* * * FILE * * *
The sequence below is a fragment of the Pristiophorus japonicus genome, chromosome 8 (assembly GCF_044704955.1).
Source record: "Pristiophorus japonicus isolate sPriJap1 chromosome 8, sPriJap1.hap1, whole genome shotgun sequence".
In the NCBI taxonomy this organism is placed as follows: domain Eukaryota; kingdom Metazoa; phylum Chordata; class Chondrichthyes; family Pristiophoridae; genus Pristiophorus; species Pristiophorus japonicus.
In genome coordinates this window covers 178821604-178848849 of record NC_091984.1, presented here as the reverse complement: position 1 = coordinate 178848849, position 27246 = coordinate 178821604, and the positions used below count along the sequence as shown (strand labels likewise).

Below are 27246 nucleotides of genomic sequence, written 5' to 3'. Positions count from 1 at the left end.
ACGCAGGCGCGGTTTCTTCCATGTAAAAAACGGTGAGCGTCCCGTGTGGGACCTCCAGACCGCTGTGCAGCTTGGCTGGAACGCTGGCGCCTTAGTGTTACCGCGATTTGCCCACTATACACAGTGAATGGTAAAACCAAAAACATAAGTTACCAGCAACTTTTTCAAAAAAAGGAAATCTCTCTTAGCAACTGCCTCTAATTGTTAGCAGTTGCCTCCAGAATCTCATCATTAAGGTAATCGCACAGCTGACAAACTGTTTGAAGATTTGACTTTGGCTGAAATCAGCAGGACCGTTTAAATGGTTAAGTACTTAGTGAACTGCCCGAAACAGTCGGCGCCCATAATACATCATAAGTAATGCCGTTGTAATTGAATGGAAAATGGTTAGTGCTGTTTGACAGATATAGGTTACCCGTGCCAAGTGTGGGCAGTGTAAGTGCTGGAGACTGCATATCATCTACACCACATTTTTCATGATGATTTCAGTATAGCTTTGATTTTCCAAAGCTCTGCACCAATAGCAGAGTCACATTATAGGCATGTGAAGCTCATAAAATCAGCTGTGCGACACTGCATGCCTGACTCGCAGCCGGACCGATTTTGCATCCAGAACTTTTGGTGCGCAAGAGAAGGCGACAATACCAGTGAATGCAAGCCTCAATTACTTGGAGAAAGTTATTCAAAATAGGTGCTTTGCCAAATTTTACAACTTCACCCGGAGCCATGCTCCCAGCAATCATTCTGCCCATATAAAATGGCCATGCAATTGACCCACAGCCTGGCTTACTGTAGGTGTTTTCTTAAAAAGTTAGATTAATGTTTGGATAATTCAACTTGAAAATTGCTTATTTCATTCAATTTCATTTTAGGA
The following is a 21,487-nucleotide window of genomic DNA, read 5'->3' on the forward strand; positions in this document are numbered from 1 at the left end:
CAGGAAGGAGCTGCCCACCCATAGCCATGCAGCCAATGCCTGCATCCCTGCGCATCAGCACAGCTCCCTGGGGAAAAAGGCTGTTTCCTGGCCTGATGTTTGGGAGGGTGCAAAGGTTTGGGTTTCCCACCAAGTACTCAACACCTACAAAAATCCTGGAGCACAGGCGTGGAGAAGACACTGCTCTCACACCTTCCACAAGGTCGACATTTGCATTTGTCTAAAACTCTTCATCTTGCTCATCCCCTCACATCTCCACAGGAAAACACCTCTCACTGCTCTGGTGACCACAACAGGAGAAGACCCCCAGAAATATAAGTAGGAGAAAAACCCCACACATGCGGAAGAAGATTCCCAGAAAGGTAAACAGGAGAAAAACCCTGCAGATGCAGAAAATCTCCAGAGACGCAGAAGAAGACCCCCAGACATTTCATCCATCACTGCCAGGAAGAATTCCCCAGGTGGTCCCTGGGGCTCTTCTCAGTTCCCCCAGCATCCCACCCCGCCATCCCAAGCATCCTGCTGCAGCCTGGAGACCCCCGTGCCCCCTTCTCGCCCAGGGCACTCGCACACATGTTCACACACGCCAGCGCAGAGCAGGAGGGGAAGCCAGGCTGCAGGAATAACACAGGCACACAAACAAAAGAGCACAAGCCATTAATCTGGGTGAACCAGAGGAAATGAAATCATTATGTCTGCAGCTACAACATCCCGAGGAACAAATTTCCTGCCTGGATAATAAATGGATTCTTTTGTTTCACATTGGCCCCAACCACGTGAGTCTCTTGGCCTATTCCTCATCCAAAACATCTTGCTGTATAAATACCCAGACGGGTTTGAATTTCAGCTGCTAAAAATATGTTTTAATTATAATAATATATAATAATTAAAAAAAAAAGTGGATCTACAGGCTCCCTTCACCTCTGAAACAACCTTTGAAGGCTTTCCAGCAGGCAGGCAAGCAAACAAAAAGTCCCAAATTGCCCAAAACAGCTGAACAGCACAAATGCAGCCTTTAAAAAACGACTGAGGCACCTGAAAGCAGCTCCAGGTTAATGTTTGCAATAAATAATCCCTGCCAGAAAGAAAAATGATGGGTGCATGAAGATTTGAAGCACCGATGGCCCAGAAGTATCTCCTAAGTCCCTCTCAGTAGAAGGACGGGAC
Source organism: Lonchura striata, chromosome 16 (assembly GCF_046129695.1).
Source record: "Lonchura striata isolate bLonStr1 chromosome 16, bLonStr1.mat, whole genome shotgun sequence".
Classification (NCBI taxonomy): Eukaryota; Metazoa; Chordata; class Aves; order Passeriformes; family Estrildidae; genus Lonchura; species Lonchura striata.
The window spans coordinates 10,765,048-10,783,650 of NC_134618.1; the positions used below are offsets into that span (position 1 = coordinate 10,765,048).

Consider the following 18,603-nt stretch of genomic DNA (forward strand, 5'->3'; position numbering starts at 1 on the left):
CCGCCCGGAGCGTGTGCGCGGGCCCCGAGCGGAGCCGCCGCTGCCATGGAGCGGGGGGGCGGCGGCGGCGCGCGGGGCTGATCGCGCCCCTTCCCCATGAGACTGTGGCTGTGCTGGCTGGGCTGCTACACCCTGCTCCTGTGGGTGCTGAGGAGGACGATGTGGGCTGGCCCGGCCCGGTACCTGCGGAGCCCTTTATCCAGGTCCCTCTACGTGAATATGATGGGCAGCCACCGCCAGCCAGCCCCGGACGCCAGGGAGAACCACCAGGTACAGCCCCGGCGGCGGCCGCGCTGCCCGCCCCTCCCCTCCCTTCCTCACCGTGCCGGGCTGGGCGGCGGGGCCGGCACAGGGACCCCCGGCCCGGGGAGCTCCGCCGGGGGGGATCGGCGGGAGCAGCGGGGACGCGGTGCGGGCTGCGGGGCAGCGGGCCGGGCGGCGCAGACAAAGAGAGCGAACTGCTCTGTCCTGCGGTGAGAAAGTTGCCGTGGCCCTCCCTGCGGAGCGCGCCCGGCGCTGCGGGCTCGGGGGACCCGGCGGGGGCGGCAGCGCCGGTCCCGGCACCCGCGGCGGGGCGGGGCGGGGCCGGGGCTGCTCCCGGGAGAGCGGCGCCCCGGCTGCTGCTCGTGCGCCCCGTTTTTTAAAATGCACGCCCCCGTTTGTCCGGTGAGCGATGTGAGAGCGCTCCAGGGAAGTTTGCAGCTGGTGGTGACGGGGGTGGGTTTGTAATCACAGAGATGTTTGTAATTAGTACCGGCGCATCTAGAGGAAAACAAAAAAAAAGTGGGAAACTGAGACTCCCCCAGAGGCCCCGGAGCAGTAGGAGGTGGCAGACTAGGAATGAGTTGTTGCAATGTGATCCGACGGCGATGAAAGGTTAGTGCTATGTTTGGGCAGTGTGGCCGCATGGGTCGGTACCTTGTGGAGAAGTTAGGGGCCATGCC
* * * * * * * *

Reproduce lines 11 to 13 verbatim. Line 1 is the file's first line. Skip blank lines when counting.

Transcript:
Classification (NCBI taxonomy): Eukaryota; Metazoa; Chordata; class Aves; order Passeriformes; family Estrildidae; genus Lonchura; species Lonchura striata.
The window spans coordinates 10,765,048-10,783,650 of NC_134618.1; the positions used below are offsets into that span (position 1 = coordinate 10,765,048).

Consider the following 18,603-nt stretch of genomic DNA (forward strand, 5'->3'; position numbering starts at 1 on the left):